Protecting Department of Defense (DoD) employee data is a top priority for defense officials as they move forward with IT modernization plans. DoD officials have said publicly that the department’s current lack of proper data protection protocols leaves employees’ data vulnerable to privacy breaches, data spillages and other cyber threats.
Whether through unauthorized access to sensitive data and security clearance information or personally identifiable information (PII), leaving DoD databases and employee data vulnerable will have serious consequences for the Department and its employees if its data environment remains vulnerable to cybercriminals.
DoD’s Data Question
In the current DoD landscape, data lives everywhere. In fact, the department has many data environments that it can effectively manage and view. And as DoD transitions to a more centralized data environment and to the cloud, defense officials must have mechanisms in place to secure and protect data critical to our national security. Additionally, as the DOD seeks to protect controlled unclassified information (CUI), such as HIPAA/PII data, digital footprints, and aggregated publicly available information (PAI), the challenges associated with properly securing and sharing data types that attackers can combine to compromise increase. . Operational Objectives.
Solutions are limited when it comes to protecting the digital footprints of civilian and military personnel on commercial platforms. However, in protecting CUI and the digital footprint, DoD must comply with current data compliance laws — not only on the data, but also on the individuals associated with that information. Solution: Deploy a common data platform (environment) that leverages attribute-based access control (ABAC).
DoD has many disparate data systems and most with role-based access controls (RBAC) where data exists in silos. However, as DoD transitions to a centralized data environment, its employees will want to know how their data is used, how it is disclosed, and what measures are in place to protect their data. Deploying a centralized data platform using ABAC can complement these defensive measures to address their questions, especially when data is securely shared within or outside the DoD.
ABAC: How it can protect employee data and controlled unclassified information
DoD currently has a mechanism to allow users to access systems using Common Access Cards (CAC Cards), also known as “smart” IDs, for CUI and Public Key Infrastructures (PKIs) classified data. However, even in these systems, data access does not scale. And as more data enters military systems, they must have the ability to manage data access and analyze it by allowing them to connect data to the characteristics of users and determine what types of data they can see. Implementing dynamic policies using ABAC will ensure that users have access to the right data at the right time.
In any data environment, the cloud environment grows, data moves faster, and policies grow, requiring a dynamic authorization framework like ABAC to meet data demands. Rather than RBAC, ABAC is based on user attributes for data security, determining who should have access to sensitive data and for the right reasons. ABAC serves as a framework that will enable authorized and real-time access to sensitive DoD networks, applications, and databases—a key differentiator from RBAC.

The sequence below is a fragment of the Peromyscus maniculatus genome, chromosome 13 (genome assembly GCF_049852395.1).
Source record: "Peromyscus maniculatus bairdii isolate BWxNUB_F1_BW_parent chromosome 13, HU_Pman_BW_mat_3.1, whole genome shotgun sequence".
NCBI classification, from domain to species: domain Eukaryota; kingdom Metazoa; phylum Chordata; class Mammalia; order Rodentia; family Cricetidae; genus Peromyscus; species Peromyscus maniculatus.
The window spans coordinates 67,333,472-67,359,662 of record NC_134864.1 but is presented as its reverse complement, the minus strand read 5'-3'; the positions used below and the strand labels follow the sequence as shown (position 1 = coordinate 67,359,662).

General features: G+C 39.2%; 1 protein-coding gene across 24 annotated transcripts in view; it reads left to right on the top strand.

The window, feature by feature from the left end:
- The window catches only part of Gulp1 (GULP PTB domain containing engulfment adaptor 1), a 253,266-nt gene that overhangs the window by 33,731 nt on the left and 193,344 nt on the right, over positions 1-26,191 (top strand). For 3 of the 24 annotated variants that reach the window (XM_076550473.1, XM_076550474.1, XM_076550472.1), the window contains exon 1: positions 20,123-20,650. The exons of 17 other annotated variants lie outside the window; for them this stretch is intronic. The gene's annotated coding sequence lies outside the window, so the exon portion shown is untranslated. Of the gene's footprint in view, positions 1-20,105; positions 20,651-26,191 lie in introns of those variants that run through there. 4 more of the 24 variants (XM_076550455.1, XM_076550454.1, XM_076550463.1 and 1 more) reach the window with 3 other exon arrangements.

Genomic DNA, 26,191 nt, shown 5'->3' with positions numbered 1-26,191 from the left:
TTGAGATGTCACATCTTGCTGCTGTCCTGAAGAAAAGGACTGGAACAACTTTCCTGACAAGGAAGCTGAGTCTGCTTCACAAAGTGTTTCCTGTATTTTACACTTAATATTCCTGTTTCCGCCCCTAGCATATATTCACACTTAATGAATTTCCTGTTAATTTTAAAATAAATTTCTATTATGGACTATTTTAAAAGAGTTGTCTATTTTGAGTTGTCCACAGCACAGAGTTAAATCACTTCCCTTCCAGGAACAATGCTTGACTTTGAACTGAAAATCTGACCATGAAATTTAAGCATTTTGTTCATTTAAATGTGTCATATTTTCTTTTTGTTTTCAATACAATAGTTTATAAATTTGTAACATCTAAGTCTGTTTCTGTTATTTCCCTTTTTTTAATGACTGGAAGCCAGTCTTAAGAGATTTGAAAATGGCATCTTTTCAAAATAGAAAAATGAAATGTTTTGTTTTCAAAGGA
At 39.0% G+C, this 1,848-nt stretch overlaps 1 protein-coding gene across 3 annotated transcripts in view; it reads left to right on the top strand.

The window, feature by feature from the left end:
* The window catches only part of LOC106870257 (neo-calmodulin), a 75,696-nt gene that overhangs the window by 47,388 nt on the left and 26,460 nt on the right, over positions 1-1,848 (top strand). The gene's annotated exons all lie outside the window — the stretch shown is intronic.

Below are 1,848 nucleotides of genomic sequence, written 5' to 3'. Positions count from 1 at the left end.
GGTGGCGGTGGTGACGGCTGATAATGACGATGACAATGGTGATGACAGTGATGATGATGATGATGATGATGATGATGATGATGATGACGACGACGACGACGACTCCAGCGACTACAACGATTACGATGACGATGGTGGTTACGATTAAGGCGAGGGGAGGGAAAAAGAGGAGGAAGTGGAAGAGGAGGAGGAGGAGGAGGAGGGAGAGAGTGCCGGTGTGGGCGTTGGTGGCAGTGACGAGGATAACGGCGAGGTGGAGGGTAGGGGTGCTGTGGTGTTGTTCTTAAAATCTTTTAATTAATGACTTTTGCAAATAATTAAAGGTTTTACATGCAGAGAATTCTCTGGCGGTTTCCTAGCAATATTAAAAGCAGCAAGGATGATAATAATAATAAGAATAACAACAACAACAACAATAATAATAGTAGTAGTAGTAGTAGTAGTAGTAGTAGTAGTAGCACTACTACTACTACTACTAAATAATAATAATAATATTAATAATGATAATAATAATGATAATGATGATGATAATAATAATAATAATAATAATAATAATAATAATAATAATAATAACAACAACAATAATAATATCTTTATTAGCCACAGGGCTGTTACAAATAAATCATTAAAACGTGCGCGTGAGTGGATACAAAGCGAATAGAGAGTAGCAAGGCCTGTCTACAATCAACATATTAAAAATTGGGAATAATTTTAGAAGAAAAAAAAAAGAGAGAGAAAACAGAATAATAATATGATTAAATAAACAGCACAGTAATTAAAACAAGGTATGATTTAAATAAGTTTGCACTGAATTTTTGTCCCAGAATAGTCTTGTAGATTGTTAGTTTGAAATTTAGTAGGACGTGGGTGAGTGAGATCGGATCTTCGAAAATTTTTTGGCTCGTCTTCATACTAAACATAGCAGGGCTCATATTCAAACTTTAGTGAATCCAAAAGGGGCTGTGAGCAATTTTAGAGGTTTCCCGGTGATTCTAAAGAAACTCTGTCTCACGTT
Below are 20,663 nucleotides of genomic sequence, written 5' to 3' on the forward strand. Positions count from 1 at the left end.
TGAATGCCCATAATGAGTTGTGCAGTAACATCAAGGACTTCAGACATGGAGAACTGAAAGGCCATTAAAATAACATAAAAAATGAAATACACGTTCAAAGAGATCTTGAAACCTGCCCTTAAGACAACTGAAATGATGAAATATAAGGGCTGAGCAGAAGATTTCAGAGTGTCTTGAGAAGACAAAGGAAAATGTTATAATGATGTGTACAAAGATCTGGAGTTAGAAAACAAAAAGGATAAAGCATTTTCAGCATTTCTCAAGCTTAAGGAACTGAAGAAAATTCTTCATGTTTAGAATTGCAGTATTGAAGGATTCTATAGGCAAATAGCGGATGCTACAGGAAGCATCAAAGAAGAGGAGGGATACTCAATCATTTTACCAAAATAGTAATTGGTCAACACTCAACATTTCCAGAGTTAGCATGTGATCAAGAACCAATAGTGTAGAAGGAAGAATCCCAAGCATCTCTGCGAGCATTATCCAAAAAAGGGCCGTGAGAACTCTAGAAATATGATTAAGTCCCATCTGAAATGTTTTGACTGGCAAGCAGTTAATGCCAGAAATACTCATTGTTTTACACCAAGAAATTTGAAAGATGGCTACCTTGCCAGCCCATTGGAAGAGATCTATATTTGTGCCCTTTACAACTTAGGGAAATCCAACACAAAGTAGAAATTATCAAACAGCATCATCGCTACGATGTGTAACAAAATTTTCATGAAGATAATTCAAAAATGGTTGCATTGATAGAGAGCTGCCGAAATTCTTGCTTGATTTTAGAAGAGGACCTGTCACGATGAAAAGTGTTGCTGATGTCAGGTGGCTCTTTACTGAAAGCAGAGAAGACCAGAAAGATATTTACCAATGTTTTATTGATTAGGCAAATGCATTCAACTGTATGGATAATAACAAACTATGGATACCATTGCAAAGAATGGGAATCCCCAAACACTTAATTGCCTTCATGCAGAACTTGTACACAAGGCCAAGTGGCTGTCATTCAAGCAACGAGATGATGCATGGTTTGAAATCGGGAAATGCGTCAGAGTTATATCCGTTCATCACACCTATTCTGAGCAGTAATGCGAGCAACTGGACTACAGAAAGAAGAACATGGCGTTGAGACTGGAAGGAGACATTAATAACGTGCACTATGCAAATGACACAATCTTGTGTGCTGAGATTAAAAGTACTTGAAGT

Addressing DoD Security Gaps in Cyberspace
As cyber threats rapidly evolve and defense officials move forward with digital modernization plans, securing the digital footprint, protecting against cyber threats, and preventing data leakage are top priorities for DoD leadership.
To prevent cyber threats and data leakage, the DoD must deploy data governance technologies that enforce data policies at the data level. Integrating ABAC into the DoD data environment will allow a system administrator or system engineer to create all policies in one place and dynamically organize data at user login so that the user only has access to the data they are assigned. With DoD’s numerous domains and platforms, there will never be a centralized domain or cloud architecture for data to reside. However, for DoD leadership looking to accelerate their digital modernization plans, deploying ABAC concepts and capabilities early on provides a step in the right direction to address security gaps related to employee data and CUI.
Deploying zero-trust for data security
To avoid data silos and the potential for critical sensitive information to be missed, it is critical that DoD management and staff share data internally and externally – and quickly. However, DoD personnel must share data securely and prevent unauthorized access by malicious cyber actors. Deploying a zero-trust architecture is critical to preventing cybercriminals from accessing sensitive locations. Data, classified or unclassified. With zero-trust, no user, device, application or system is ever trusted from scratch; It must always be verified on the network.
As DoD makes this transition to a zero-trust environment, we believe ABAC will ensure that sensitive defense data and applications are accessed only by authorized users. As such, ABAC will remain the top data authorization model to enable DoD to securely share critical data in a zero-trust environment and improve national security.
Walter Paz, Director of Defense Programs/Customer Success Public Sector, Imuta